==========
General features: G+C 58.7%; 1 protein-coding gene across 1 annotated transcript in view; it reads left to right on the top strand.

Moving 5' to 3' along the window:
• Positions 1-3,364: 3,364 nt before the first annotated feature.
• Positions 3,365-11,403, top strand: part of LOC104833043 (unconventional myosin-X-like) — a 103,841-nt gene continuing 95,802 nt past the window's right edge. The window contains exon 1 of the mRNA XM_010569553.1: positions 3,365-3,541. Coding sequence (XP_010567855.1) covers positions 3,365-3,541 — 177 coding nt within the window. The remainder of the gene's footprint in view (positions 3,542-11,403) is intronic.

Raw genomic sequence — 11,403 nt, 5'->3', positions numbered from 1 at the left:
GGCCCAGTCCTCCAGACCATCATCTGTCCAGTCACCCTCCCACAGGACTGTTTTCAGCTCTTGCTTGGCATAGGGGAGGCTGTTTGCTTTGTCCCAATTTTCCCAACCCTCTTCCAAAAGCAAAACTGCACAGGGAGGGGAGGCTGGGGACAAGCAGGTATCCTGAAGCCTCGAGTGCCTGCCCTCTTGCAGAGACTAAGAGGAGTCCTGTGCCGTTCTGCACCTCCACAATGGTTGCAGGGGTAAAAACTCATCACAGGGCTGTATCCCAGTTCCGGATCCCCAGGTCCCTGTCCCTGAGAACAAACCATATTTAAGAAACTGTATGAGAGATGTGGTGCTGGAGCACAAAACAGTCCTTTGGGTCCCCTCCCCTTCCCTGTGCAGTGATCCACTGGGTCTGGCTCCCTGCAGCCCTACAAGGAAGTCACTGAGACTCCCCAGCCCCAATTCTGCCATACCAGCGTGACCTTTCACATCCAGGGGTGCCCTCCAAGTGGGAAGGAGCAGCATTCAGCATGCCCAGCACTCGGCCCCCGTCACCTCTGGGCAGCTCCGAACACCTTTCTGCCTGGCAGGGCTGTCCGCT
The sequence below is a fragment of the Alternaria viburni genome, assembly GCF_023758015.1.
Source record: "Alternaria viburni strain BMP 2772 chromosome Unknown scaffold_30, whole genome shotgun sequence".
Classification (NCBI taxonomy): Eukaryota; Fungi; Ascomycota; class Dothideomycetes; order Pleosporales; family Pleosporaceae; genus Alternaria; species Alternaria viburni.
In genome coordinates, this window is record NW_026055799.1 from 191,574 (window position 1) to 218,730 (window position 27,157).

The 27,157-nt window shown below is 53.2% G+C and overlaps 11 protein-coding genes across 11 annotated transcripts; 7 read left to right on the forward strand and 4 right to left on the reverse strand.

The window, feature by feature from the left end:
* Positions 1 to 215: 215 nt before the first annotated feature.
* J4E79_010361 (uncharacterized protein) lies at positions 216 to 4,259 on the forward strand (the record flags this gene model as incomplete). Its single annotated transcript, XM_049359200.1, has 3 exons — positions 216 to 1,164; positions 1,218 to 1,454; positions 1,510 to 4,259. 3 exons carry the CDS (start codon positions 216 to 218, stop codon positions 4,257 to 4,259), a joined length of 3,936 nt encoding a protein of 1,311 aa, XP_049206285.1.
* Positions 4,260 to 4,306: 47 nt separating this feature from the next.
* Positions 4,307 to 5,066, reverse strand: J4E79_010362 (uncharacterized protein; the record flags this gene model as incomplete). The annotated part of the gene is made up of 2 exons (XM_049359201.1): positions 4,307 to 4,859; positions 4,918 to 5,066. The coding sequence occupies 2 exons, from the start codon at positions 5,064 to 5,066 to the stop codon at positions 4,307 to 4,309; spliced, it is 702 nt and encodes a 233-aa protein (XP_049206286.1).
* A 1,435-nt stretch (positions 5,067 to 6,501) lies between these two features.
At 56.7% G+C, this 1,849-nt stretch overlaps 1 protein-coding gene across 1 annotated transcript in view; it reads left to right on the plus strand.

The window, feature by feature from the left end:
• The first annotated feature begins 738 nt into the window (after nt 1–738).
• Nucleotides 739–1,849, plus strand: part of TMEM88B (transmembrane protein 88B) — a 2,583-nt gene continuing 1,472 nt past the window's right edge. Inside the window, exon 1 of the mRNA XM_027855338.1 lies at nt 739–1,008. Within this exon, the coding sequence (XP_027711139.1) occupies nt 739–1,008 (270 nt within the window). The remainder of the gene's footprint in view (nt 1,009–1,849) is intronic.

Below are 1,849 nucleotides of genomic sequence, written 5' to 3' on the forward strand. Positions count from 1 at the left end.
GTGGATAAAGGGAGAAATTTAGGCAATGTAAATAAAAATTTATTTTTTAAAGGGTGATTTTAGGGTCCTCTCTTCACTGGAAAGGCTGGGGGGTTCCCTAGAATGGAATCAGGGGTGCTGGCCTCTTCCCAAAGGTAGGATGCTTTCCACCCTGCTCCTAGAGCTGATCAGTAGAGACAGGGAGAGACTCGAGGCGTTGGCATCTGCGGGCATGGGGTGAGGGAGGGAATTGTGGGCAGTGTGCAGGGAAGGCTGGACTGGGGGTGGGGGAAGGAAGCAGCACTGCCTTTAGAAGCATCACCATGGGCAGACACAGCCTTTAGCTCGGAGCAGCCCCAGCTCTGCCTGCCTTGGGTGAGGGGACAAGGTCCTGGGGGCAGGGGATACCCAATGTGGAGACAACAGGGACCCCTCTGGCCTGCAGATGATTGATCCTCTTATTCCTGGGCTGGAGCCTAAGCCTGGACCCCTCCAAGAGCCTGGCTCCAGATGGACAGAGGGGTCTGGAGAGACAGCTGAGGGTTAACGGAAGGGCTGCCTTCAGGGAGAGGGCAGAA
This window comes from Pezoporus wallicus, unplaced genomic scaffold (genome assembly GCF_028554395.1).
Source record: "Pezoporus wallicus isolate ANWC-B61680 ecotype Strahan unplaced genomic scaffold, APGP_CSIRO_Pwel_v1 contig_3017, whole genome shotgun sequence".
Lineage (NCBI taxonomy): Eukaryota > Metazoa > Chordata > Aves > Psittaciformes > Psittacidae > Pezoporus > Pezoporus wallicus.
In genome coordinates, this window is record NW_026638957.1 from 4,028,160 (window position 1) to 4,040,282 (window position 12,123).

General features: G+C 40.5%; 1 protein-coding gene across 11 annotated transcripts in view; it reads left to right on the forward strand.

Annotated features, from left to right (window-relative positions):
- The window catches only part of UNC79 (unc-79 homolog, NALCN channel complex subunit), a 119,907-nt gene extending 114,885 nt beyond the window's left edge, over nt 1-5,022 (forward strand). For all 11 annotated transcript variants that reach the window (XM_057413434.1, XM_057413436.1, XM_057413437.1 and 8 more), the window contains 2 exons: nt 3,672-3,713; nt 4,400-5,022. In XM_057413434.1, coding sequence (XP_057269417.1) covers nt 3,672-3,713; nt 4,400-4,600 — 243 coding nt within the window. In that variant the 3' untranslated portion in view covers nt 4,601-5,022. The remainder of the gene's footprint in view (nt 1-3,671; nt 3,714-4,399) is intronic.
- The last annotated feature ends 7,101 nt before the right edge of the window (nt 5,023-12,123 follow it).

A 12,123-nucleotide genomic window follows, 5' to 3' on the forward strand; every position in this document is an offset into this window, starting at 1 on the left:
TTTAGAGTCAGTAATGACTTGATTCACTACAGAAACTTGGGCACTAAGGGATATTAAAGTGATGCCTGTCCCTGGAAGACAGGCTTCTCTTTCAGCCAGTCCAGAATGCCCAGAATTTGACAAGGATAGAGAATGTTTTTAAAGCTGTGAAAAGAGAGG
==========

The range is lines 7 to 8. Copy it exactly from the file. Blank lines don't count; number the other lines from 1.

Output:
The sequence below is a fragment of the Alternaria viburni genome, assembly GCF_023758015.1.
Source record: "Alternaria viburni strain BMP 2772 chromosome Unknown scaffold_30, whole genome shotgun sequence".